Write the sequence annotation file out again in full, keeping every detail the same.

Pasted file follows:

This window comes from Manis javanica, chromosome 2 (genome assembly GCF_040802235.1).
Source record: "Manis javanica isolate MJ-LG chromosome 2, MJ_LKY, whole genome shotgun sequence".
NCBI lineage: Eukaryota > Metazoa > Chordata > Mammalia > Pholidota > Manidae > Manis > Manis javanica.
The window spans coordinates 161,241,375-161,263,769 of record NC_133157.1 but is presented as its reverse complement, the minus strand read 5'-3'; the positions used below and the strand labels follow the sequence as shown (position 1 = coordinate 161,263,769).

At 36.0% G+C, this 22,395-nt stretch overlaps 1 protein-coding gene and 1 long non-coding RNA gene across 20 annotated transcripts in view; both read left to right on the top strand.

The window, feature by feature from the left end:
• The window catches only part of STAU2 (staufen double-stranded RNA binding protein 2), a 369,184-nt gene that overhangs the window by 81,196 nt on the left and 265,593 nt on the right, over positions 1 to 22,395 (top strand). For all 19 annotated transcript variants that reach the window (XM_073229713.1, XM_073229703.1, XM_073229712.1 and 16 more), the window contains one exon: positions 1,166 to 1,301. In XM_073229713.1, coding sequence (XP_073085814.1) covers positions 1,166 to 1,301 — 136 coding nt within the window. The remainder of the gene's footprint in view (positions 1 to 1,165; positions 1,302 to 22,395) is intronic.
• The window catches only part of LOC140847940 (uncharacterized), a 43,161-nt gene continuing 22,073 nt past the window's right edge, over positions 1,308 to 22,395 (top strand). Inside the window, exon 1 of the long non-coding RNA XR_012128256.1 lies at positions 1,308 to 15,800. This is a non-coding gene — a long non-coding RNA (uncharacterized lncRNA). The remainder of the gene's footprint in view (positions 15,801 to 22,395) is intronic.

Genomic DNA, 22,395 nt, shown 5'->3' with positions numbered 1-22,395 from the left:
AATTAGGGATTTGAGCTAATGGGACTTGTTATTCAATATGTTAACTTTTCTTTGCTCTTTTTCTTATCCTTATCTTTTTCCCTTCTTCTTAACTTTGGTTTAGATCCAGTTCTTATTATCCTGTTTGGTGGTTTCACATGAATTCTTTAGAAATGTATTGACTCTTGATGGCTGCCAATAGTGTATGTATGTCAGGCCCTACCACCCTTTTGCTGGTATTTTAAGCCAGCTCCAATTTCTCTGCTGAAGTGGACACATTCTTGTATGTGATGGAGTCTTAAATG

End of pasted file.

This window comes from Manis javanica, chromosome 2 (genome assembly GCF_040802235.1).
Source record: "Manis javanica isolate MJ-LG chromosome 2, MJ_LKY, whole genome shotgun sequence".
NCBI lineage: Eukaryota > Metazoa > Chordata > Mammalia > Pholidota > Manidae > Manis > Manis javanica.
The window spans coordinates 161,241,375-161,263,769 of record NC_133157.1 but is presented as its reverse complement, the minus strand read 5'-3'; the positions used below and the strand labels follow the sequence as shown (position 1 = coordinate 161,263,769).

At 36.0% G+C, this 22,395-nt stretch overlaps 1 protein-coding gene and 1 long non-coding RNA gene across 20 annotated transcripts in view; both read left to right on the top strand.

The window, feature by feature from the left end:
• The window catches only part of STAU2 (staufen double-stranded RNA binding protein 2), a 369,184-nt gene that overhangs the window by 81,196 nt on the left and 265,593 nt on the right, over positions 1 to 22,395 (top strand). For all 19 annotated transcript variants that reach the window (XM_073229713.1, XM_073229703.1, XM_073229712.1 and 16 more), the window contains one exon: positions 1,166 to 1,301. In XM_073229713.1, coding sequence (XP_073085814.1) covers positions 1,166 to 1,301 — 136 coding nt within the window. The remainder of the gene's footprint in view (positions 1 to 1,165; positions 1,302 to 22,395) is intronic.
• The window catches only part of LOC140847940 (uncharacterized), a 43,161-nt gene continuing 22,073 nt past the window's right edge, over positions 1,308 to 22,395 (top strand). Inside the window, exon 1 of the long non-coding RNA XR_012128256.1 lies at positions 1,308 to 15,800. This is a non-coding gene — a long non-coding RNA (uncharacterized lncRNA). The remainder of the gene's footprint in view (positions 15,801 to 22,395) is intronic.

Genomic DNA, 22,395 nt, shown 5'->3' with positions numbered 1-22,395 from the left:
AATTAGGGATTTGAGCTAATGGGACTTGTTATTCAATATGTTAACTTTTCTTTGCTCTTTTTCTTATCCTTATCTTTTTCCCTTCTTCTTAACTTTGGTTTAGATCCAGTTCTTATTATCCTGTTTGGTGGTTTCACATGAATTCTTTAGAAATGTATTGACTCTTGATGGCTGCCAATAGTGTATGTATGTCAGGCCCTACCACCCTTTTGCTGGTATTTTAAGCCAGCTCCAATTTCTCTGCTGAAGTGGACACATTCTTGTATGTGATGGAGTCTTAAATG